Nerd Guru

Because technical people need good soft skills to get ahead.

Wednesday, October 03, 2007

Process empowerment and team building through retrospectives

Because, at our core, engineers tend to be creative types most of us share the following sentiment:

We hate process.

At least, we hate process for process sake. For the kind of person who forsakes the assembly instructions for any piece of electronics they purchase, it doesn't exactly engender excitement to fill out what may seem like needless documentation and follow rules that appear to do nothing but delay the schedule. Even the most cynical among us, though, would agree you need some sort of process to manage the goings on in a project.

How do you get a group of people to follow a process when they naturally hate them? By letting them shape and tinker with that process. When someone feels empowered to change something they think is broken, they are more likely to go along with it until it is fixed and then adhere to the alteration given they had a hand in creating it.

Changing process in the middle of a project can be difficult, though, and can possibly lead to anarchy if you aren't careful (somebody will stretch the meaning of "process change", for sure). Instead, I've found that the best time to tinker with process for a project is when you are doing the retrospective for the previous project. Two jobs ago, I tried my hand at project management for 6 software releases over about a 15 month period.

Taking on the challenge issued by Scott Sehlhorst and the good folks over at Tyner Blain, here's my "how something I did made a project successful" entry on how we improved teamwork, empowered engineers to make process changes, and let off some steam with a good project retrospective. While hardly rocket science, some wrinkles in the steps below are unique and helped improve the results of the session.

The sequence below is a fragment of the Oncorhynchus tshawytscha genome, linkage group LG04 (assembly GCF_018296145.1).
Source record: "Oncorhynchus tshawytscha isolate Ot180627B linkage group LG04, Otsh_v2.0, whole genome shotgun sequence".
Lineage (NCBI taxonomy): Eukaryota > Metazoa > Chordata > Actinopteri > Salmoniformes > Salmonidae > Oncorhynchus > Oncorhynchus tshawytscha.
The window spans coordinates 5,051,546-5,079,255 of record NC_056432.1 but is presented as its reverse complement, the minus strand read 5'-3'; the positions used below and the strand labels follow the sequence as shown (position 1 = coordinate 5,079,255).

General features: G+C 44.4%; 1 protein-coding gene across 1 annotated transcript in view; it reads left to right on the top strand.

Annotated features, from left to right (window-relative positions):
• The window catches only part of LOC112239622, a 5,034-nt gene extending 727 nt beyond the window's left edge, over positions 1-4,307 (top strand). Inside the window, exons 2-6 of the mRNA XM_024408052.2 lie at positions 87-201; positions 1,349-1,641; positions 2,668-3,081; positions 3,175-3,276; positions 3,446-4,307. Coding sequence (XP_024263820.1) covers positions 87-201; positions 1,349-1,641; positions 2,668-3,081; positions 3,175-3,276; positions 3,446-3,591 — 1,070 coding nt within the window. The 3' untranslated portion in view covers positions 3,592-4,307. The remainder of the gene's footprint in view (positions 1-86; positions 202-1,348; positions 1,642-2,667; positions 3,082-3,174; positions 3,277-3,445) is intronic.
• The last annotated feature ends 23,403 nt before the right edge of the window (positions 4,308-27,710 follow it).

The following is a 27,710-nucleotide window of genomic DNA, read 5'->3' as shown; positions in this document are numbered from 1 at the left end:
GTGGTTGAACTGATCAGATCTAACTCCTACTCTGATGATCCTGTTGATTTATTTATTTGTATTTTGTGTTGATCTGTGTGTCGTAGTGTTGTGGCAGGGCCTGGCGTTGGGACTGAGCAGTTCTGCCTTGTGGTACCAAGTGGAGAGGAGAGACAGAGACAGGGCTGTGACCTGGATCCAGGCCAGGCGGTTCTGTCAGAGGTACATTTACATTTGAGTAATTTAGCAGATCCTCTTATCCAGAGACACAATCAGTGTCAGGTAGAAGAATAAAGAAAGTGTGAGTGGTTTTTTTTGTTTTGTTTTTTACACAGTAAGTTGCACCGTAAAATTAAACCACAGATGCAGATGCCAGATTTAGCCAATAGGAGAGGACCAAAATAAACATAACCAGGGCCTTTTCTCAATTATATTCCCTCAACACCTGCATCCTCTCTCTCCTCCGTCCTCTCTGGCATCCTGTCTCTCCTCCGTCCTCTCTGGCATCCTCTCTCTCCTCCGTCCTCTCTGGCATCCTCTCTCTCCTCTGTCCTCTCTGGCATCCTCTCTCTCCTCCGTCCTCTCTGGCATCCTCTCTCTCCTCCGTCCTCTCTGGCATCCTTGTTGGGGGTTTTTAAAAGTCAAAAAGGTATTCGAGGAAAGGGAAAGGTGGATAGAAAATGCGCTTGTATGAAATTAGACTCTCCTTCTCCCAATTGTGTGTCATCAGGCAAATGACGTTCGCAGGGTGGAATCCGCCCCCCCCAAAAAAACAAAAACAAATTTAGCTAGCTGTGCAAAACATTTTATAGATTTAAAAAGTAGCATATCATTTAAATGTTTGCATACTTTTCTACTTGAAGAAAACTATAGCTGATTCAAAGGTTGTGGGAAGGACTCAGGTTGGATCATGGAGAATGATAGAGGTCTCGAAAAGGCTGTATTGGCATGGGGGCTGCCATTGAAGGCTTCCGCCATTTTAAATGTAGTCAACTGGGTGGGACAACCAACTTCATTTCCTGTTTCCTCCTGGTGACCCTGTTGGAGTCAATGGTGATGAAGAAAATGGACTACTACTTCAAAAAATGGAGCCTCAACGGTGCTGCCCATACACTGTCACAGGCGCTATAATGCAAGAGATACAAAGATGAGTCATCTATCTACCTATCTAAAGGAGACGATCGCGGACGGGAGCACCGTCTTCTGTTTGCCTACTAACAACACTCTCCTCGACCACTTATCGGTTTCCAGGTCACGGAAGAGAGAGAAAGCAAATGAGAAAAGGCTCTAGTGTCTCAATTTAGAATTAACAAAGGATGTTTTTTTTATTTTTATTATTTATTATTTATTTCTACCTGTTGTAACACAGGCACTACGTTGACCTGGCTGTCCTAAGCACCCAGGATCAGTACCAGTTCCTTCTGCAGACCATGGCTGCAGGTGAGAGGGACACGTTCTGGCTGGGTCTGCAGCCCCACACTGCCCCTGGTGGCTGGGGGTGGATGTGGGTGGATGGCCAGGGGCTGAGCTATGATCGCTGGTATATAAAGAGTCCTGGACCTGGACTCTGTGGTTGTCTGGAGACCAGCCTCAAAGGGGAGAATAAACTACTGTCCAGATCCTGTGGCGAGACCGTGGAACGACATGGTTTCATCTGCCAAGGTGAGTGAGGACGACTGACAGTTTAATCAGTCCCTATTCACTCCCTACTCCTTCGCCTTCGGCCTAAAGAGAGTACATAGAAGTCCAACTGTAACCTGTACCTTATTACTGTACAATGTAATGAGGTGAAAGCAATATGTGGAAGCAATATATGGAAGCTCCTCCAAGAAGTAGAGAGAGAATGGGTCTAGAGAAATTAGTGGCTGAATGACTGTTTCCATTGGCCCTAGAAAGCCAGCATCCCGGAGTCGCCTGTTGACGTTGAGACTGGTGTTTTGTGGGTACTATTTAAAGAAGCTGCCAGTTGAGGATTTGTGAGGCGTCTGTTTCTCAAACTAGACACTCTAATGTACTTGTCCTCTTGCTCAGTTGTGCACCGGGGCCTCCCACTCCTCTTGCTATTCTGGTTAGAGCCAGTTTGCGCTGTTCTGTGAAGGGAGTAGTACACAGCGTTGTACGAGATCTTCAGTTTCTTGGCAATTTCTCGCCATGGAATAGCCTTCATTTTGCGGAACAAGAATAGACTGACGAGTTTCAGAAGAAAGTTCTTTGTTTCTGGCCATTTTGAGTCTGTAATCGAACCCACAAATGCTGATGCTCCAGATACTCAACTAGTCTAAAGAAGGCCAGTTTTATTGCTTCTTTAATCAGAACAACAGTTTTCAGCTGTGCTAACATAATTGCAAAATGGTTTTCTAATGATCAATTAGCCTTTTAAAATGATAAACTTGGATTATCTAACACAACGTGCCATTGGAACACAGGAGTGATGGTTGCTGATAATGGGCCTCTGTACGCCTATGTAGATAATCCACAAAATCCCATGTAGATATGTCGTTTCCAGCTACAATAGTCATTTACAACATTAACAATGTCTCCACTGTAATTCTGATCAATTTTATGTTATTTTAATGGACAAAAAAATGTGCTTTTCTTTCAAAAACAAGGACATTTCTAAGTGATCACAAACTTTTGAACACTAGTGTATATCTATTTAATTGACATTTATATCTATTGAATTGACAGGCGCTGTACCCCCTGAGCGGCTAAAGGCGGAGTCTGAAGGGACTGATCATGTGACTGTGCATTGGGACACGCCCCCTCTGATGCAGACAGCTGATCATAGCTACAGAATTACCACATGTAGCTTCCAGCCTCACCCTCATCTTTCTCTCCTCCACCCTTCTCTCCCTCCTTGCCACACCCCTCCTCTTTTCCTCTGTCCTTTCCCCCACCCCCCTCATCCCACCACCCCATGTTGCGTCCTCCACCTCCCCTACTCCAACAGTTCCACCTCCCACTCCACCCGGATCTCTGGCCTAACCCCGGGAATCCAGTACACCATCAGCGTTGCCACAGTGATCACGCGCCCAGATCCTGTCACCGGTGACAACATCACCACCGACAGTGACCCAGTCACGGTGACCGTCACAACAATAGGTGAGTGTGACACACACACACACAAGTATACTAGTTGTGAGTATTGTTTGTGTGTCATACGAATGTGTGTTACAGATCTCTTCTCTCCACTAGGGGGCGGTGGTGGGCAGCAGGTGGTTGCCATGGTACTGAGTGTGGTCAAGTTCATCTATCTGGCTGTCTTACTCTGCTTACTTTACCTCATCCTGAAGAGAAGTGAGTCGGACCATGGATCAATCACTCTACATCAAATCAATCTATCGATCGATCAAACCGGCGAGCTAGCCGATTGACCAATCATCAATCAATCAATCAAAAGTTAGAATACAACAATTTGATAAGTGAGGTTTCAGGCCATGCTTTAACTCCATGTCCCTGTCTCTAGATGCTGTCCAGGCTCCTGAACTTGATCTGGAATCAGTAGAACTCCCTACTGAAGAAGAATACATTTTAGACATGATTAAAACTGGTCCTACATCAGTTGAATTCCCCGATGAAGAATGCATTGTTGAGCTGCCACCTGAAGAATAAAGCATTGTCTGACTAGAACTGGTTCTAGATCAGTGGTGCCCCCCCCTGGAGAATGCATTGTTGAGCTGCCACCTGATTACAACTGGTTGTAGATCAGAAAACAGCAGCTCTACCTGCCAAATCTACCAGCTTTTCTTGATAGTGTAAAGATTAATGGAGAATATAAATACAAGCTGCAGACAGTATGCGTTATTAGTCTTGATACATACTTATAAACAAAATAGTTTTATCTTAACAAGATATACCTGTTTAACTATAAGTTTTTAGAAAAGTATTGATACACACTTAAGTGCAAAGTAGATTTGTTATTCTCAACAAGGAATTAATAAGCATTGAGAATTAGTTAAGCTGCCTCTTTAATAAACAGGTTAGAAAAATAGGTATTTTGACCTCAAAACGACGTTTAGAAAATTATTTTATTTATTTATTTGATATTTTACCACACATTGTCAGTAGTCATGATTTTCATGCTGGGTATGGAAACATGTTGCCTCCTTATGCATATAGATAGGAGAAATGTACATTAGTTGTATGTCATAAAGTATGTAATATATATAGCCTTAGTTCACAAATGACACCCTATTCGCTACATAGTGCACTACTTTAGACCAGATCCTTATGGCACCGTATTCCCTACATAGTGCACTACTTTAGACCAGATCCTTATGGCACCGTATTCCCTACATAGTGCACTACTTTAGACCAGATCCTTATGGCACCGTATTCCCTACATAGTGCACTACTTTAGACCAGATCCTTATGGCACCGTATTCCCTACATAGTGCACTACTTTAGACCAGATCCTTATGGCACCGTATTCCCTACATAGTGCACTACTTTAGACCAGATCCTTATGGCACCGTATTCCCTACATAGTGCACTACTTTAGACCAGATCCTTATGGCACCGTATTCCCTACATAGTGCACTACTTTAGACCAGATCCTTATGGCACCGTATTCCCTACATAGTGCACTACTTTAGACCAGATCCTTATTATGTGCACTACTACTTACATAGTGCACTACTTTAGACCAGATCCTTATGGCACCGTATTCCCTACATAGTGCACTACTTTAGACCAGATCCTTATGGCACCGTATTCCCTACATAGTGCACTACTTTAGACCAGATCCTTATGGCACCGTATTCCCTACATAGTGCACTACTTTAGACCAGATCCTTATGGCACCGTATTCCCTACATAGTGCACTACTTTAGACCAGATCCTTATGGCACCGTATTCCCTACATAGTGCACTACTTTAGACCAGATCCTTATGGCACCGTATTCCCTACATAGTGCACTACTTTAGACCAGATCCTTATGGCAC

As homework prior to the retrospective meeting, each team member was required to come up with "3 things that went well" and "3 things that didn't go well". The meeting would then proceed like this:

1) Play Google Words. Given that we were having a meeting that worked best with everyone's participation, we needed to get everyone in a talking mood. Hence, lead with a game that requires everyone to speak. As an added bonus, the order of finish in the game determined the order of presentations for later steps.

2) Review the "went well" lists. In the order of finish from the game, each team member presented their "3 things that went well". The "no interrupting the speaker" rule was in effect to keep the more talkative members of the group from overwhelming the quieter ones. I'd record a synopsis of each point on a PowerPoint slide everyone could see using NetMeeting.

You might be thinking, "Why the 'went well' list first?" I like to go with the positives initially because it opens a chance to pat folks on the back. "Yeah, Sonny, your idea to spend the extra money on that organic peanut butter really did make a better sandwich." It not only allows you to give verbal rewards like the contrived example just given, but makes them generally more receptive to the criticism to come for the things that need fixing.

3) Review the "didn't go well" lists. Same general approach as #2, but reverse the order used. That's a little sneaky, as the folks with aggressive personalities that tend to dominate such discussions will usually press to do better in the game and be forced to go last when it comes to finding places to improve. Typically, the same ideas will be mentioned by multiple people and that is denoted in the slide being shared.